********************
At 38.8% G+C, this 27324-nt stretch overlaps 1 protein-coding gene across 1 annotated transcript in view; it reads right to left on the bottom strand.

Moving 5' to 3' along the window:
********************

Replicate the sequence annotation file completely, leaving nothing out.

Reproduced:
At 38.8% G+C, this 27324-nt stretch overlaps 1 protein-coding gene across 1 annotated transcript in view; it reads right to left on the bottom strand.

Moving 5' to 3' along the window: